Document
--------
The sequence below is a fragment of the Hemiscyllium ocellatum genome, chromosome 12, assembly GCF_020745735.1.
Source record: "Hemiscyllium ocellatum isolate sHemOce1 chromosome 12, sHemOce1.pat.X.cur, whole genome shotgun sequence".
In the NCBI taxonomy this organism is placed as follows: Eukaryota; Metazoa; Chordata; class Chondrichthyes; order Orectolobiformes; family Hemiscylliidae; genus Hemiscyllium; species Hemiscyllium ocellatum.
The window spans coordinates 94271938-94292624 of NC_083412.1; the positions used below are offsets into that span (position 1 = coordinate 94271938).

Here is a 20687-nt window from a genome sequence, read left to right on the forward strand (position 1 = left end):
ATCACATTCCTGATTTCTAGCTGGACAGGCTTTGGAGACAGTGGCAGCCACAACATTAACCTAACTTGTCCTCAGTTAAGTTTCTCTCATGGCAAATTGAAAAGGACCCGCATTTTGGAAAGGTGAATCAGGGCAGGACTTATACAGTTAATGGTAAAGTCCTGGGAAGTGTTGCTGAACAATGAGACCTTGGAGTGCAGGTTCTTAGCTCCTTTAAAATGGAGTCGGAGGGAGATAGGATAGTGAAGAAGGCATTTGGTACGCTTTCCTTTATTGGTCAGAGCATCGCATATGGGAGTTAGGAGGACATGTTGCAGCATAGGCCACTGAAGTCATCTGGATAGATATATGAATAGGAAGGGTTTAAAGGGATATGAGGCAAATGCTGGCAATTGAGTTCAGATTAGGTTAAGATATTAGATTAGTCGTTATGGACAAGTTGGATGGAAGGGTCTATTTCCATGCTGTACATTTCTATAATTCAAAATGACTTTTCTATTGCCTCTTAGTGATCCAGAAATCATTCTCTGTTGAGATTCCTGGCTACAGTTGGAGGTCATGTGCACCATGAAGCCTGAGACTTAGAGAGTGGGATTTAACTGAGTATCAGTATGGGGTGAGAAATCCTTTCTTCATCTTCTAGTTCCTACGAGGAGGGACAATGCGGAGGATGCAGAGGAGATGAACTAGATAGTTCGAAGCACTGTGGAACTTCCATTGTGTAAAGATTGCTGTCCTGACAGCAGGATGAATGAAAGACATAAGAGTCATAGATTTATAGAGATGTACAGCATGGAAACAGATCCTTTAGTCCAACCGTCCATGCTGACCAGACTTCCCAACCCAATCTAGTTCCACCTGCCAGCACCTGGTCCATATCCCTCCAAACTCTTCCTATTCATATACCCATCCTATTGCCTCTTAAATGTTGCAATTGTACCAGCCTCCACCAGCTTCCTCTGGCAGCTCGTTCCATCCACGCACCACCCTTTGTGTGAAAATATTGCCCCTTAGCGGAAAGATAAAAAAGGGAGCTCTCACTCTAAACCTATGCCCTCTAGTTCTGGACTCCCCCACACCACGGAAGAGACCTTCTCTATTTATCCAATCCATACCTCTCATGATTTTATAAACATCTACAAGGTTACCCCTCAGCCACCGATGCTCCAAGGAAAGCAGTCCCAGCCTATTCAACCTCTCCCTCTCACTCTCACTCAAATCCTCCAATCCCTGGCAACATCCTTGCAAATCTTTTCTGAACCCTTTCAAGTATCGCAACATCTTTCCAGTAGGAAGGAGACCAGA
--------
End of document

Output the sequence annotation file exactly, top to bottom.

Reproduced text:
The sequence below is a fragment of the Hemiscyllium ocellatum genome, chromosome 12, assembly GCF_020745735.1.
Source record: "Hemiscyllium ocellatum isolate sHemOce1 chromosome 12, sHemOce1.pat.X.cur, whole genome shotgun sequence".
In the NCBI taxonomy this organism is placed as follows: Eukaryota; Metazoa; Chordata; class Chondrichthyes; order Orectolobiformes; family Hemiscylliidae; genus Hemiscyllium; species Hemiscyllium ocellatum.
The window spans coordinates 94271938-94292624 of NC_083412.1; the positions used below are offsets into that span (position 1 = coordinate 94271938).

Here is a 20687-nt window from a genome sequence, read left to right on the forward strand (position 1 = left end):
ATCACATTCCTGATTTCTAGCTGGACAGGCTTTGGAGACAGTGGCAGCCACAACATTAACCTAACTTGTCCTCAGTTAAGTTTCTCTCATGGCAAATTGAAAAGGACCCGCATTTTGGAAAGGTGAATCAGGGCAGGACTTATACAGTTAATGGTAAAGTCCTGGGAAGTGTTGCTGAACAATGAGACCTTGGAGTGCAGGTTCTTAGCTCCTTTAAAATGGAGTCGGAGGGAGATAGGATAGTGAAGAAGGCATTTGGTACGCTTTCCTTTATTGGTCAGAGCATCGCATATGGGAGTTAGGAGGACATGTTGCAGCATAGGCCACTGAAGTCATCTGGATAGATATATGAATAGGAAGGGTTTAAAGGGATATGAGGCAAATGCTGGCAATTGAGTTCAGATTAGGTTAAGATATTAGATTAGTCGTTATGGACAAGTTGGATGGAAGGGTCTATTTCCATGCTGTACATTTCTATAATTCAAAATGACTTTTCTATTGCCTCTTAGTGATCCAGAAATCATTCTCTGTTGAGATTCCTGGCTACAGTTGGAGGTCATGTGCACCATGAAGCCTGAGACTTAGAGAGTGGGATTTAACTGAGTATCAGTATGGGGTGAGAAATCCTTTCTTCATCTTCTAGTTCCTACGAGGAGGGACAATGCGGAGGATGCAGAGGAGATGAACTAGATAGTTCGAAGCACTGTGGAACTTCCATTGTGTAAAGATTGCTGTCCTGACAGCAGGATGAATGAAAGACATAAGAGTCATAGATTTATAGAGATGTACAGCATGGAAACAGATCCTTTAGTCCAACCGTCCATGCTGACCAGACTTCCCAACCCAATCTAGTTCCACCTGCCAGCACCTGGTCCATATCCCTCCAAACTCTTCCTATTCATATACCCATCCTATTGCCTCTTAAATGTTGCAATTGTACCAGCCTCCACCAGCTTCCTCTGGCAGCTCGTTCCATCCACGCACCACCCTTTGTGTGAAAATATTGCCCCTTAGCGGAAAGATAAAAAAGGGAGCTCTCACTCTAAACCTATGCCCTCTAGTTCTGGACTCCCCCACACCACGGAAGAGACCTTCTCTATTTATCCAATCCATACCTCTCATGATTTTATAAACATCTACAAGGTTACCCCTCAGCCACCGATGCTCCAAGGAAAGCAGTCCCAGCCTATTCAACCTCTCCCTCTCACTCTCACTCAAATCCTCCAATCCCTGGCAACATCCTTGCAAATCTTTTCTGAACCCTTTCAAGTATCGCAACATCTTTCCAGTAGGAAGGAGACCAGA